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Senate Bill No. 591 Drastically Changes the Game for Plaintiff’s Bringing Punitive Damages Claims

Senate Bill No. 591, which was Truly Agreed to and Finally Passed by the Missouri General Assembly on May 12, 2020, modifies four statutes regulating punitive damages in civil cases. At the forefront of the bill is the new and heightened burden of proof resting on a plaintiff wishing to bring a punitive damages claim against a defendant. Under Section 510.263.1, a plaintiff must prove by “clear and convincing evidence that the defendant intentionally harmed the plaintiff without just cause or acted with a deliberate and flagrant disregard for the safety of others.” The bill will be sent to the Governor for approval and signing. If signed by the Governor, the provisions in the act shall apply to any civil cause of action filed on or after the effective date of August 28, 2020.

Senate Bill No. 591 provides a heightened burden of proof for plaintiffs wishing to bring a punitive damages claim in a civil lawsuit. Under the old law, a plaintiff could plead punitive damages in their initial petition but had to prove that the defendant “knew or had information from which he, in the exercise of ordinary care, should have known that the alleged negligent conduct created a high degree of probability of injury,” and thus exhibited complete indifference or conscious disregard for the safety of others. Coon v. Am. Compressed Steel, Inc., 207 S.W.3d 629, 637 (Mo. Ct. App. 2006). Now, a plaintiff cannot plead punitive damages without first seeking leave of court and must prove s/he is entitled to punitive damages by “clear and convincing evidence” of intentional harm without “just cause” or that the defendant acted with “deliberate and flagrant” disregard for the safety of others. The request for leave (1) must be supported by evidence and (2) shall not be based on harm to nonparties. Punitive damages can be recovered only if the jury awards more than nominal damages or if the claim for which nominal damages are solely awarded invokes certain protected rights, such as privacy rights. Common law limitations still apply unless they are inconsistent with new rules and the plaintiff still must comply with all other requirements and procedures under Missouri law.

In health care and/or medical malpractice lawsuits, instead defining punitive damages as damages intended to punish or deter “willful, wanton, or malicious conduct,” the bill limits the definition to only “malicious misconduct or conduct that intentionally caused damage to the plaintiff.” In these cases, in order to be awarded punitive damages, the jury must find by clear and convincing evidence that the health care provider intentionally caused damage or demonstrated malicious misconduct. Evidence of negligence, including indifference or conscious disregard for the safety of others, does not constitute intentional conduct or malicious misconduct.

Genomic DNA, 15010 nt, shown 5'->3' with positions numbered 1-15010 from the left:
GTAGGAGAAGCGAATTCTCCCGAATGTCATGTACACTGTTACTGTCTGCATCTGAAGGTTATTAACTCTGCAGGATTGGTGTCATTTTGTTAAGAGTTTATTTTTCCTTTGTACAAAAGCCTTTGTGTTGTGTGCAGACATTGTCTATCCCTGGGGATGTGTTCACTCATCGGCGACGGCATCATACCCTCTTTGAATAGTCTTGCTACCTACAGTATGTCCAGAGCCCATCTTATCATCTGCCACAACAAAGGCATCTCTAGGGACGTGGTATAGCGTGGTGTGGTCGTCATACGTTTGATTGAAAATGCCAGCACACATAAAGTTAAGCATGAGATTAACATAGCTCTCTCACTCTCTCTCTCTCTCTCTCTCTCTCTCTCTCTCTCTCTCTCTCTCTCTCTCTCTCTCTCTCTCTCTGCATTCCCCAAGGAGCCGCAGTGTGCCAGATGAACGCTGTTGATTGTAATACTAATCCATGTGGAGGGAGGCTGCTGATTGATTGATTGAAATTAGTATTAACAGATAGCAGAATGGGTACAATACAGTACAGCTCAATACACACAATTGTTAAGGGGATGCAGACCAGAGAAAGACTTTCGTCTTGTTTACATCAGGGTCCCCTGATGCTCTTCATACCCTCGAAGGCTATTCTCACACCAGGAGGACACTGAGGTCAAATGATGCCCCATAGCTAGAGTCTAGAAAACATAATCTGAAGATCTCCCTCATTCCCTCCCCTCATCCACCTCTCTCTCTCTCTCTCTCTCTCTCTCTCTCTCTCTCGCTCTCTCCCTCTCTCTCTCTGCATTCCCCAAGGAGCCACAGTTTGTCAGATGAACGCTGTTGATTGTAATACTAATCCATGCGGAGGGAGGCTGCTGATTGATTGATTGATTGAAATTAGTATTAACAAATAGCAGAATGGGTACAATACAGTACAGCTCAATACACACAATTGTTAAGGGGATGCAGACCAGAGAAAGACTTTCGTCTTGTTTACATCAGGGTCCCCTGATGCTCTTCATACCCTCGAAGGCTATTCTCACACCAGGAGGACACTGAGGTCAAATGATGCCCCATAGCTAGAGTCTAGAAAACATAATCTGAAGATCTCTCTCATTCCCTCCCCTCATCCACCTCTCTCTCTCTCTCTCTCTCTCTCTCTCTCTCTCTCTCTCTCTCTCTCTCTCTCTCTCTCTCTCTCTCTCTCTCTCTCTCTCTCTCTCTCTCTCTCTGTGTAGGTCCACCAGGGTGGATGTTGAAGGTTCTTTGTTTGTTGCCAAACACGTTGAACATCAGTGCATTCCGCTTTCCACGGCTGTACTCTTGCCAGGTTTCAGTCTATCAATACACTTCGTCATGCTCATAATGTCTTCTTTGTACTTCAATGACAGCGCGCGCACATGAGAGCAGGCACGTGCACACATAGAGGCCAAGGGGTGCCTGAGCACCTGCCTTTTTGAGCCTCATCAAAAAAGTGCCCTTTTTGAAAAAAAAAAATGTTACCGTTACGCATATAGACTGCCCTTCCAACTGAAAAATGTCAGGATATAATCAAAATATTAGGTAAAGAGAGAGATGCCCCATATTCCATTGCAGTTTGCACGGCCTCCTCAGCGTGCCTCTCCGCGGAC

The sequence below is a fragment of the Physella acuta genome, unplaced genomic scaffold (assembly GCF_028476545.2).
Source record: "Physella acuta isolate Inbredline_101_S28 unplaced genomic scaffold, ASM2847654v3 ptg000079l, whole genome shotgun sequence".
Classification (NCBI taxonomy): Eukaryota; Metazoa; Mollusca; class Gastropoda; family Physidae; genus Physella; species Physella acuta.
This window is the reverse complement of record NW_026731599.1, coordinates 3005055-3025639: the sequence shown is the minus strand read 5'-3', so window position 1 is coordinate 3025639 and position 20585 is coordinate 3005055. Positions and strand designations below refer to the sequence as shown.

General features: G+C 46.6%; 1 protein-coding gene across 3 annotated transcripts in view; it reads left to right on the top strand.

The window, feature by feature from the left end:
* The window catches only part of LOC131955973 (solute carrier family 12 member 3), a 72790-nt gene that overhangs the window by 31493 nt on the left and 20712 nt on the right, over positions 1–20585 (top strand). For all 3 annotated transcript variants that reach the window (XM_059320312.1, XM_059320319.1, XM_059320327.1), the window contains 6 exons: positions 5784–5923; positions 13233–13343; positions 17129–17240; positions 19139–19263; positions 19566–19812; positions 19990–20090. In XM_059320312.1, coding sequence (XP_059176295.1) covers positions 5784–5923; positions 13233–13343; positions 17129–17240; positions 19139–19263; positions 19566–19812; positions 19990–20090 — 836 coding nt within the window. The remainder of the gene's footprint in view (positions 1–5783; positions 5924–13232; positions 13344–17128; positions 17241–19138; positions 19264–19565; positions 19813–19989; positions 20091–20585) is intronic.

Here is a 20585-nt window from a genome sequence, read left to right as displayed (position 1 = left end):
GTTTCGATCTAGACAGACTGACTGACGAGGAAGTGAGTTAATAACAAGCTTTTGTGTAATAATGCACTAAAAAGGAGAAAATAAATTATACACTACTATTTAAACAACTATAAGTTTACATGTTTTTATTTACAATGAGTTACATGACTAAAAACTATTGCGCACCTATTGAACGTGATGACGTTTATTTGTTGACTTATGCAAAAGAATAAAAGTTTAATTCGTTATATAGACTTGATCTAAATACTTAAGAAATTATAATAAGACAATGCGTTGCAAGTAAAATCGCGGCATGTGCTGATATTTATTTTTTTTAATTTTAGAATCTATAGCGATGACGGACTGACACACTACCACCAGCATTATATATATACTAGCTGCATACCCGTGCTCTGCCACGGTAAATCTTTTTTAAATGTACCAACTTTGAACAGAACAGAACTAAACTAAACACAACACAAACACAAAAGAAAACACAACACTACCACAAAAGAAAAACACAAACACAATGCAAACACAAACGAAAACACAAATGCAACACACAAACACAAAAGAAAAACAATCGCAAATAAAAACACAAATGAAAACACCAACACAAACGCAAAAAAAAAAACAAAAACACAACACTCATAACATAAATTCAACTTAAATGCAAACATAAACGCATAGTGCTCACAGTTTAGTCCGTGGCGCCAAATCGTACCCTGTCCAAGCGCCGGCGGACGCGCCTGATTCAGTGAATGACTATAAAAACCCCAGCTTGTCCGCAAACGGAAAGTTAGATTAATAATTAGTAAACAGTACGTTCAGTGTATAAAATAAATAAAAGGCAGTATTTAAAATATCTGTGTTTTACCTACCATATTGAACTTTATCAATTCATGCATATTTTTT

Moreover, an employer is liable for punitive damages only where the employer either: (1) had a principal or managerial agent that authorized the doing and manner of the act; (2) recklessly employed or retained an unfit agent; (3) employed an agent in a managerial capacity and the agent acted in the scope of that employment; or (4) a principal or managerial agent of the principal ratified or approved the act. This is significant for hospitals and other employers as it limits their exposure to punitive damages under the four circumstances enumerated in the bill.

Currently, if the defendant has previously paid punitive damages in another state for the same conduct, following a hearing, the court may credit the jury award of punitive damages by the amount previously paid. This bill provides that the defendant may also be credited for punitive damages paid in a federal court as long as it arose from the same conduct on which the imposition of punitive damages is based.

Finally, discovery as to a defendant’s assets shall be allowed only after the trial court has granted leave to file a pleading seeking punitive damages. This differs from the old rule in that before the trial court merely needed to find that it was “more likely than not” that the plaintiff could present a “submissible case” to the trier of fact on the claim for punitive damages.

In sum, Senate Bill No. 591 limits all claims for punitive damages in civil cases. The bill ensures that claims for punitive damages are grounded in well-established facts, without inhibiting a valid claim for punitive damages.

RSMo. §§ 510.263, 510.265, 538.205, & 538.210.

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